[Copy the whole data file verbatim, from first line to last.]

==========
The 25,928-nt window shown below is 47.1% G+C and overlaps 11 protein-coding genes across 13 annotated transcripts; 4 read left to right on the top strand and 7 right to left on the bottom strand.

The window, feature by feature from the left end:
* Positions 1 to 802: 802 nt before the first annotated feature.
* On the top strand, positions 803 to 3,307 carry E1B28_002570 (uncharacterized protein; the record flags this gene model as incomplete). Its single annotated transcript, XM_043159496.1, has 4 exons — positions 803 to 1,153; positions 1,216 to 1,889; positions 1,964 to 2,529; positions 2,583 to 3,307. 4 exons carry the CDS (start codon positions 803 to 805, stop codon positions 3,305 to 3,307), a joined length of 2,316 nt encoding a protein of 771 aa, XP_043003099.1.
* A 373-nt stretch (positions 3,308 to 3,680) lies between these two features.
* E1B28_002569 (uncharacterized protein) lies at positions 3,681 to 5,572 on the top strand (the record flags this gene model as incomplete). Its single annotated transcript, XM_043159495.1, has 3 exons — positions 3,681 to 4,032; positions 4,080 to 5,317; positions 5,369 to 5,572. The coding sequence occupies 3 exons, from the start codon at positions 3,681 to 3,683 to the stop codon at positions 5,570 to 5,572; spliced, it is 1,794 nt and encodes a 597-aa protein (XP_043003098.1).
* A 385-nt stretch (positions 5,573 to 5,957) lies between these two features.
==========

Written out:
The 25,928-nt window shown below is 47.1% G+C and overlaps 11 protein-coding genes across 13 annotated transcripts; 4 read left to right on the top strand and 7 right to left on the bottom strand.

The window, feature by feature from the left end:
* Positions 1 to 802: 802 nt before the first annotated feature.
* On the top strand, positions 803 to 3,307 carry E1B28_002570 (uncharacterized protein; the record flags this gene model as incomplete). Its single annotated transcript, XM_043159496.1, has 4 exons — positions 803 to 1,153; positions 1,216 to 1,889; positions 1,964 to 2,529; positions 2,583 to 3,307. 4 exons carry the CDS (start codon positions 803 to 805, stop codon positions 3,305 to 3,307), a joined length of 2,316 nt encoding a protein of 771 aa, XP_043003099.1.
* A 373-nt stretch (positions 3,308 to 3,680) lies between these two features.
* E1B28_002569 (uncharacterized protein) lies at positions 3,681 to 5,572 on the top strand (the record flags this gene model as incomplete). Its single annotated transcript, XM_043159495.1, has 3 exons — positions 3,681 to 4,032; positions 4,080 to 5,317; positions 5,369 to 5,572. The coding sequence occupies 3 exons, from the start codon at positions 3,681 to 3,683 to the stop codon at positions 5,570 to 5,572; spliced, it is 1,794 nt and encodes a 597-aa protein (XP_043003098.1).
* A 385-nt stretch (positions 5,573 to 5,957) lies between these two features.